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How to Talk to Your Kids about the Paris Attacks

November 15, 2015 | by Dr. Yvette Alt Miller

Five strategies to help our children cope.

As the world reels in the aftermath of the bloody terrorist attacks in Paris, parents face a special challenge: how to discuss the attacks with our children. Here are five strategies to open the conversation and help our children cope.

1. What do your children need to know?

We all benefit from working through our feelings and fears by speaking about important topics with others. But it’s important to realize that children process information differently. Information that might be merely upsetting to an adult can be seriously traumatic for children.

Surprisingly, in the wake of disasters, it’s older children who can be most vulnerable. Dr. Susie Burke, a senior psychologist for disasters with the Australian Psychological Society, notes, "It's not the toddlers or really young children, who are probably not going to know what they are looking at. It's the slightly older children, who are aware enough to know what they are seeing [and] to be disturbed by it, but who aren't necessarily able to see that it's a one-off discrete happening, who are most prone to trauma," she advises.

Before discussing the Paris attacks with your kids, stop and ask yourself: What am I hoping to accomplish with this conversation? What are my parenting goals in this discussion? Try and keep conversations focused on kids’ fears and concerns – not necessarily your own.

2. Send a Message of a Strong Community.

As parents, it’s our job to make sure our children feel safe and secure. That can feel like an extra challenge in the wake of events such as the Paris attacks. Fortunately, we’re not alone. Showing our kids that other people share our outrage and disgust can help validate their feelings and help them feel more secure in a suddenly scary world.

Consider showing your kids photos of the Israeli Knesset lit up in the red, white and blue of the French flag and other landmarks around the world that displayed the French colors too. Look up pictures or videos of the vigils held in Tel Aviv or other cities for the people of Paris. Simple images can have a powerful impact on children.

3. Empower your kids.

Reading about horrific tragedies in far-away cities can make us feel powerless to help, and children especially can often feel powerless.

Send a message to your kids that even in the face of horrific violence in Paris, there are real, concrete things that we all can do to help. Try brainstorming with your family what you can do to help and show solidarity with the victims in Paris. This could take the form of collecting charity, or sending messages of support. Check out if your local community is accepting donations to help victims of the Paris attack. Or broaden your search and consider pledging to help victims of terrorism in other countries, such as Israel, as well.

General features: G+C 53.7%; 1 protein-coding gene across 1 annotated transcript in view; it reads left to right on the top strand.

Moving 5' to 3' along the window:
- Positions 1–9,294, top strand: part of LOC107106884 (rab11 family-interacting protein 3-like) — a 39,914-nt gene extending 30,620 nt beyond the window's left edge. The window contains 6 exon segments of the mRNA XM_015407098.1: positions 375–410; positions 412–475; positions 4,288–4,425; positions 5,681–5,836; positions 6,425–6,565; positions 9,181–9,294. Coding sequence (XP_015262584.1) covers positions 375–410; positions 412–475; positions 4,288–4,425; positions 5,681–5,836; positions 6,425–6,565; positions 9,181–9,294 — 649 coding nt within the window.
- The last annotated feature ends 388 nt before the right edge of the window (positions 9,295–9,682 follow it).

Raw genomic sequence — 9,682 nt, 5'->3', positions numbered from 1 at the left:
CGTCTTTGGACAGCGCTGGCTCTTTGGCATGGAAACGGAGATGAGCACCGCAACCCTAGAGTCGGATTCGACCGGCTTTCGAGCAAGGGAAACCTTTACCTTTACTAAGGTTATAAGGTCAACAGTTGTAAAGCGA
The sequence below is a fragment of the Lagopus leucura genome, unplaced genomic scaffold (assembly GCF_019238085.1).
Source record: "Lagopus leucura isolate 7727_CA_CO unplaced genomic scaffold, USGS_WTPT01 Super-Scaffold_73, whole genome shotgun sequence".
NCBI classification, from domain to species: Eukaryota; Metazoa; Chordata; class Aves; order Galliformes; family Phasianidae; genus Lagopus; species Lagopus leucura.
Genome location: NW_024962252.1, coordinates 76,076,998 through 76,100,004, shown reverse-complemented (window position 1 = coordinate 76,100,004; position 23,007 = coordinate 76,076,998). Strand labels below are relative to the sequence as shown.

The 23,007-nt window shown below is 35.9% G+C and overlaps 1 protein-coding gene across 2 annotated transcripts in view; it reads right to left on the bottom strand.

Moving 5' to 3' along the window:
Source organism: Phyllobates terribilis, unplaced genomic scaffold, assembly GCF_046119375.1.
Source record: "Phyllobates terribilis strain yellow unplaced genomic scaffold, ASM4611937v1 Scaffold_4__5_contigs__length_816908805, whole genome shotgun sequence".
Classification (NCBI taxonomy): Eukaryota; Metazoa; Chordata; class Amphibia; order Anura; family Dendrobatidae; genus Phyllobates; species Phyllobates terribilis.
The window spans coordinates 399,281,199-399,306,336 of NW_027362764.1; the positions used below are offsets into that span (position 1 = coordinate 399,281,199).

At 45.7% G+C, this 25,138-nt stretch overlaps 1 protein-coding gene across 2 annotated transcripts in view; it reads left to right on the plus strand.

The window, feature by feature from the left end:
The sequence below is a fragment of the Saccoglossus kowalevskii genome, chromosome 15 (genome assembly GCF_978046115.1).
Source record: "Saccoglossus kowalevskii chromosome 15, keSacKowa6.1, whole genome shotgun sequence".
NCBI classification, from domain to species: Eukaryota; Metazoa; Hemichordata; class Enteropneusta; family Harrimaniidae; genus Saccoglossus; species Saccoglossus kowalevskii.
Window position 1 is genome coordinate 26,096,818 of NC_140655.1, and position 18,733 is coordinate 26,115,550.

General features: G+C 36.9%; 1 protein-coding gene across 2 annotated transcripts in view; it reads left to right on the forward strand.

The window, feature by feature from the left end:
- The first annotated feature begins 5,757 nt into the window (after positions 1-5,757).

Prayer is another powerful way to make a difference, particularly in stressful times. Consider creating your own prayer – or turn to existing prayers that are said in times of trouble. Psalm 20 is one traditional Jewish prayer has been comforting people for thousands of years.

4. Turn off the TV.

It can be tempting to stay glued to the TV, radio, or computer but saturation coverage of disturbing events can be even more traumatic than living through them directly.

That was the surprising conclusion of a major 2013 study that looked at media coverage of the Boston Marathon Bombing: researchers at the University of California, Irvine, found that people who watched intensive coverage of the attack for several hours each day experienced higher stress than people who were actually at the site of the attack.

Try setting aside certain times to get updates on the latest news rather than allowing a constant stream of coverage ramp up the stress level in your home.

5. Strengthen your family.

Family time can be a powerful antidote to stress. Spending time together can open up channels of communication, and being together can help send a message to kids that they’re loved and protected.

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